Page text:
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Daniel Sullivan

Daniel Sullivan

Major and Superintendent (February 1922 - October 1925)

Superintendent Sullivan was an Irish émigré who served in the United States Marine Corps. He joined the Metropolitan Police Department in 1889 as a Private and rose through the ranks quickly as he attained the rank of Captain by 1906. By 1922, following a successful stint as the commander of the politically important Third Precinct, Inspector Sullivan became Assistant Superintendent Sullivan. A relatively new rank added to the structure of the department. He was third man to rise though the ranks and go on to become Major and Superintendent of the Police Department. The rank now commonly referred to as Chief of police.

Superintendent Sullivan’s administrations was marked by several important changes, not the least of which was abandoning the system of watches and rotation and beginning a straight eight hours shift, with no reserve, and one day off a week. He was also an advocate for better pay for his men which he believed were not paid well enough for the extraordinary services they performed.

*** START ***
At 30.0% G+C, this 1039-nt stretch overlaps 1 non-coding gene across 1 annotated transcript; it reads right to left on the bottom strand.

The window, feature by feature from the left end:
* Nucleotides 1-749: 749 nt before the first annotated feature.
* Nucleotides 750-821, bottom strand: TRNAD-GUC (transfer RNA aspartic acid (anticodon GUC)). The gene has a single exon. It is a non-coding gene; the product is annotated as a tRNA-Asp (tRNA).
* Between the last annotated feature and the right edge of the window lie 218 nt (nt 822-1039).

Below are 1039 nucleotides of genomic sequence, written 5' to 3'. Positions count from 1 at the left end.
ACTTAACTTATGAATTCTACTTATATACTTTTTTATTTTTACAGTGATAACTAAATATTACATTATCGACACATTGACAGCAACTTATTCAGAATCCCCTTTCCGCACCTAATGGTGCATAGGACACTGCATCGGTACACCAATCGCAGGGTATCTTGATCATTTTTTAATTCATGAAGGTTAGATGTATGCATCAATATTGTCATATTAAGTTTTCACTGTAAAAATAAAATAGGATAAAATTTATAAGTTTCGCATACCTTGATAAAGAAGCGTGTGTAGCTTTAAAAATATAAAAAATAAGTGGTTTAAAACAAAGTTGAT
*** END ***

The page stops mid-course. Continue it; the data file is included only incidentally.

Superintendent Sullivan’s personality and demeanor won him great favor with the rank and file officers and resulted in spirit of cooperation that allowed the department to work more harmoniously.
Though there was still no former training in police work, Superintendent Sullivan continued the practice of having groups of twenty officers attend a two week class that taught laws of arrest, search and seizure and court procedures.

The requirements of the enforcement of the DC Sheppard Law and the Volstead Act during this era of prohibition occupied a good deal of the Police Department’s time, and created new laws with regard to using smoke screens as a way to elude pursuing police.

Superintendent Sullivan supervised a force of 968 men and women, with 112 of them on permanent posts throughout the city. He made a point in his annual report of 1925 to the Police Commissioners that the unique nature of Washington, D.C. and its position as the Nation’s Capitol creates a greater burden on his already taxed police force.

After serving just three years as Major and Superintendent he retired in poor health and three weeks later Superintendent Sullivan dies at his home as a result of an undisclosed disease. He was immediately succeeded by Edwin B. Hesse.